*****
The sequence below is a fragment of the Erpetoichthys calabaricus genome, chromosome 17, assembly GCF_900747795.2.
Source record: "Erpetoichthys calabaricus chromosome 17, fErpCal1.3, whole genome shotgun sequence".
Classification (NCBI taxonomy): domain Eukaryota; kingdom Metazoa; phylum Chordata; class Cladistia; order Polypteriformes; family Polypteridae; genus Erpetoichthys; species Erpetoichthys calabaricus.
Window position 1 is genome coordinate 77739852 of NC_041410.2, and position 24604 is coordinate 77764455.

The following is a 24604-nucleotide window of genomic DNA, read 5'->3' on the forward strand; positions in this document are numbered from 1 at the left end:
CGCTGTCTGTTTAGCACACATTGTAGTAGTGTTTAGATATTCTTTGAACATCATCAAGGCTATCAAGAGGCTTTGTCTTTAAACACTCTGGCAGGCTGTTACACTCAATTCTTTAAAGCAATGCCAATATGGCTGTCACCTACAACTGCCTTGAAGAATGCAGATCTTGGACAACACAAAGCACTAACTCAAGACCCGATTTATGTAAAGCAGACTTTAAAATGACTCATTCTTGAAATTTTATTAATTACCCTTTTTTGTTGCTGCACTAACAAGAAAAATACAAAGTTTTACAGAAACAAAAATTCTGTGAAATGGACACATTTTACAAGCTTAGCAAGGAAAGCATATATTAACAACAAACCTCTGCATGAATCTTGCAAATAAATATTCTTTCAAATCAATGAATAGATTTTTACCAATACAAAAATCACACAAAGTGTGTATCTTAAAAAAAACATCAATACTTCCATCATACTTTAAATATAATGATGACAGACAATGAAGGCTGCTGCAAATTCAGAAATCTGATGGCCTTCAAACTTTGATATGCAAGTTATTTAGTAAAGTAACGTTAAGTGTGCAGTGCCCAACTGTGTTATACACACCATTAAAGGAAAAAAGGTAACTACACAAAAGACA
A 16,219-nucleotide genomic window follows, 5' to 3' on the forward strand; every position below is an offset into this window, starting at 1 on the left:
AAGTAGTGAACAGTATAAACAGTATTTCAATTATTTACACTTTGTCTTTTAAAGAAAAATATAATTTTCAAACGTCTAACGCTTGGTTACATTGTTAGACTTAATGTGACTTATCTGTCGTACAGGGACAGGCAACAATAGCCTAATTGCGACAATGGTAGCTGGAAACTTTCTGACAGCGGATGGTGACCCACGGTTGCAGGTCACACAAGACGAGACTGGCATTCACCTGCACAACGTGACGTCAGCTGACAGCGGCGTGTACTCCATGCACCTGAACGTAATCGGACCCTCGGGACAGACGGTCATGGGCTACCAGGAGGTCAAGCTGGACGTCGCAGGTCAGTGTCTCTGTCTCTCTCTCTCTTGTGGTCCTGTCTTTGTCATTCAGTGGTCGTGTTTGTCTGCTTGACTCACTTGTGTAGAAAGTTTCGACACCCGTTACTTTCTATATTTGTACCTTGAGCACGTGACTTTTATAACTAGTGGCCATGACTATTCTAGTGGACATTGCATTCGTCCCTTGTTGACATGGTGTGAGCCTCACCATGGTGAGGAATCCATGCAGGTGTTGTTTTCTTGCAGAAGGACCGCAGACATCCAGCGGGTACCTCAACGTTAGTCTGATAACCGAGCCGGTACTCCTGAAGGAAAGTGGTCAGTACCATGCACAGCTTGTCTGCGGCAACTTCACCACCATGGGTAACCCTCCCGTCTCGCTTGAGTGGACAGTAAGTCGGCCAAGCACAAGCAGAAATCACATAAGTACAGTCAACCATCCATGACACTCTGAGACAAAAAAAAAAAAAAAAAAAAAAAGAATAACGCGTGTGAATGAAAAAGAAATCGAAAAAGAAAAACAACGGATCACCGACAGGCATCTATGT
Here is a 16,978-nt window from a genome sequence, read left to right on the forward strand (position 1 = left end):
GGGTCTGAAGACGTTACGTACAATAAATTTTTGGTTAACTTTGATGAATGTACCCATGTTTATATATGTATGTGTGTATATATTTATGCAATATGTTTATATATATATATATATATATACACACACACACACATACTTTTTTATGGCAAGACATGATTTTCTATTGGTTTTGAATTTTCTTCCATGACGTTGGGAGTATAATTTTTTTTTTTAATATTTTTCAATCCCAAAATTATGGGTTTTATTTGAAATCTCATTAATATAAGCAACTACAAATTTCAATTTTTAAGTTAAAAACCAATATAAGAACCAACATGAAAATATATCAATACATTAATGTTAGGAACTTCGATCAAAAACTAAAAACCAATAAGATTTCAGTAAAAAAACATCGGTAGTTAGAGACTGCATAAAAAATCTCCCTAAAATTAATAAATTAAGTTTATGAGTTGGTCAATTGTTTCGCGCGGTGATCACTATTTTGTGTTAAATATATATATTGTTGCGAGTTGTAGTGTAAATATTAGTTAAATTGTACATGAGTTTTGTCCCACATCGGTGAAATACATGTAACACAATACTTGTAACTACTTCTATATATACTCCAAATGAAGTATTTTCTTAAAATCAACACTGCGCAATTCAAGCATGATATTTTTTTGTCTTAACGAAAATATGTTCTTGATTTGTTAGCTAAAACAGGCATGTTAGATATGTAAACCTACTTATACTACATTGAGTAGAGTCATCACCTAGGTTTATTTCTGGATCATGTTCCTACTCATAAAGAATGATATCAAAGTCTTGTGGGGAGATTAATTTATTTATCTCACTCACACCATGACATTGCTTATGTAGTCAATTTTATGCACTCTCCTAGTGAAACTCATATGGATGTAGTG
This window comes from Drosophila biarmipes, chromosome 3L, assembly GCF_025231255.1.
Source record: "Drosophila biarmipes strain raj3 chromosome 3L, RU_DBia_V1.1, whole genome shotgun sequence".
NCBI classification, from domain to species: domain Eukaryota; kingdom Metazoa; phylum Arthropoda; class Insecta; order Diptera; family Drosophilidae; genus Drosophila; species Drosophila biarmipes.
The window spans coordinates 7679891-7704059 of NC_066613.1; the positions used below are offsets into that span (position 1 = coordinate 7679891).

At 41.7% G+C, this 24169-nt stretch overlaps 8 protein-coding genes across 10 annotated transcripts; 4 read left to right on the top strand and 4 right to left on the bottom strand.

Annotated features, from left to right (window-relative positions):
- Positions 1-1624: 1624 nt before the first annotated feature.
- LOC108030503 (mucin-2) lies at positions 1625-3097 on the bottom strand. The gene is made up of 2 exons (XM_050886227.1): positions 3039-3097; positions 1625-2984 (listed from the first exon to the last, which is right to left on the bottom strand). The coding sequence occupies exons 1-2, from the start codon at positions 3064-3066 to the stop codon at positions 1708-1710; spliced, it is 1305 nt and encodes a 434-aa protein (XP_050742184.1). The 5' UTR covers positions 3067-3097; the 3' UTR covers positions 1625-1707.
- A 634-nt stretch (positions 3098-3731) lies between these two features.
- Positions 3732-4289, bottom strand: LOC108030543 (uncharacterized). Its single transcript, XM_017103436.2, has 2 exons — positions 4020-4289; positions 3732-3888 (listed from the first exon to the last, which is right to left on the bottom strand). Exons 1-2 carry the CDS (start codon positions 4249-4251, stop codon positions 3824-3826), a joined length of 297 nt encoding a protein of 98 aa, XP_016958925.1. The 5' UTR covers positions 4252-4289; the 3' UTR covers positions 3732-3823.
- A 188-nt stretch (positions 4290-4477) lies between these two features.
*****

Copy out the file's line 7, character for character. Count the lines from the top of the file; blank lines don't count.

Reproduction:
A 16,219-nucleotide genomic window follows, 5' to 3' on the forward strand; every position below is an offset into this window, starting at 1 on the left: